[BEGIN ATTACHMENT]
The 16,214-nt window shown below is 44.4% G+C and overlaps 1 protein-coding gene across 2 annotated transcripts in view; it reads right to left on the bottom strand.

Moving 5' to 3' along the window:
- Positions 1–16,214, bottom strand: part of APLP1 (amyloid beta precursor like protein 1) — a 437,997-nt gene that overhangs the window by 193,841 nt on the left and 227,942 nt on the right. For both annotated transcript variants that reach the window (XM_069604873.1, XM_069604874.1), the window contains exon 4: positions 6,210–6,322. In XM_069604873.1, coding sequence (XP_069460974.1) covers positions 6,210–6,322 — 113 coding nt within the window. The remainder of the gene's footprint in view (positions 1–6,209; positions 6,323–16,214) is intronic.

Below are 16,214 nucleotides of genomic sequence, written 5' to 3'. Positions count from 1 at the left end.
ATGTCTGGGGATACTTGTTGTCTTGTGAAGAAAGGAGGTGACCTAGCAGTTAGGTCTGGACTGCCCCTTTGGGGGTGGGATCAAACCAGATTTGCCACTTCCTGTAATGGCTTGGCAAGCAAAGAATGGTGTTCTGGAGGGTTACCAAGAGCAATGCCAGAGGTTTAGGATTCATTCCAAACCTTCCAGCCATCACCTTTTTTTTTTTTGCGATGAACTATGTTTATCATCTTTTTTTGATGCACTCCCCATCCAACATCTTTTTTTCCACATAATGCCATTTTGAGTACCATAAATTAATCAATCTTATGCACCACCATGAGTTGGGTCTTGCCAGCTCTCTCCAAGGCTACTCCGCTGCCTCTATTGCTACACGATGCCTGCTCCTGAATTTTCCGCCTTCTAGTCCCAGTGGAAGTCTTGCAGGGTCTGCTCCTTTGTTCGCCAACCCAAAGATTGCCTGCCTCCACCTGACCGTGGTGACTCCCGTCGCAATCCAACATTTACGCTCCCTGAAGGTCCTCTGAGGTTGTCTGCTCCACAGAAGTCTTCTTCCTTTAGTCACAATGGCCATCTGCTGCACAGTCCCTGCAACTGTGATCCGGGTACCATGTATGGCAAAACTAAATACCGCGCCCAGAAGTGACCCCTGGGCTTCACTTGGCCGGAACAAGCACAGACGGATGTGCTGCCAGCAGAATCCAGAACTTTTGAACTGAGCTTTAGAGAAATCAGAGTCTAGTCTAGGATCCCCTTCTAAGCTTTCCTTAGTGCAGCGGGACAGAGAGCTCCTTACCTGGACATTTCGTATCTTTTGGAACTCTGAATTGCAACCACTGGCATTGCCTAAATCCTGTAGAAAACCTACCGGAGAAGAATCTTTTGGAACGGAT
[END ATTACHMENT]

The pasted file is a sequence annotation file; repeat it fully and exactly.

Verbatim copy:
The 16,214-nt window shown below is 44.4% G+C and overlaps 1 protein-coding gene across 2 annotated transcripts in view; it reads right to left on the bottom strand.

Moving 5' to 3' along the window:
- Positions 1–16,214, bottom strand: part of APLP1 (amyloid beta precursor like protein 1) — a 437,997-nt gene that overhangs the window by 193,841 nt on the left and 227,942 nt on the right. For both annotated transcript variants that reach the window (XM_069604873.1, XM_069604874.1), the window contains exon 4: positions 6,210–6,322. In XM_069604873.1, coding sequence (XP_069460974.1) covers positions 6,210–6,322 — 113 coding nt within the window. The remainder of the gene's footprint in view (positions 1–6,209; positions 6,323–16,214) is intronic.

Below are 16,214 nucleotides of genomic sequence, written 5' to 3'. Positions count from 1 at the left end.
ATGTCTGGGGATACTTGTTGTCTTGTGAAGAAAGGAGGTGACCTAGCAGTTAGGTCTGGACTGCCCCTTTGGGGGTGGGATCAAACCAGATTTGCCACTTCCTGTAATGGCTTGGCAAGCAAAGAATGGTGTTCTGGAGGGTTACCAAGAGCAATGCCAGAGGTTTAGGATTCATTCCAAACCTTCCAGCCATCACCTTTTTTTTTTTTGCGATGAACTATGTTTATCATCTTTTTTTGATGCACTCCCCATCCAACATCTTTTTTTCCACATAATGCCATTTTGAGTACCATAAATTAATCAATCTTATGCACCACCATGAGTTGGGTCTTGCCAGCTCTCTCCAAGGCTACTCCGCTGCCTCTATTGCTACACGATGCCTGCTCCTGAATTTTCCGCCTTCTAGTCCCAGTGGAAGTCTTGCAGGGTCTGCTCCTTTGTTCGCCAACCCAAAGATTGCCTGCCTCCACCTGACCGTGGTGACTCCCGTCGCAATCCAACATTTACGCTCCCTGAAGGTCCTCTGAGGTTGTCTGCTCCACAGAAGTCTTCTTCCTTTAGTCACAATGGCCATCTGCTGCACAGTCCCTGCAACTGTGATCCGGGTACCATGTATGGCAAAACTAAATACCGCGCCCAGAAGTGACCCCTGGGCTTCACTTGGCCGGAACAAGCACAGACGGATGTGCTGCCAGCAGAATCCAGAACTTTTGAACTGAGCTTTAGAGAAATCAGAGTCTAGTCTAGGATCCCCTTCTAAGCTTTCCTTAGTGCAGCGGGACAGAGAGCTCCTTACCTGGACATTTCGTATCTTTTGGAACTCTGAATTGCAACCACTGGCATTGCCTAAATCCTGTAGAAAACCTACCGGAGAAGAATCTTTTGGAACGGAT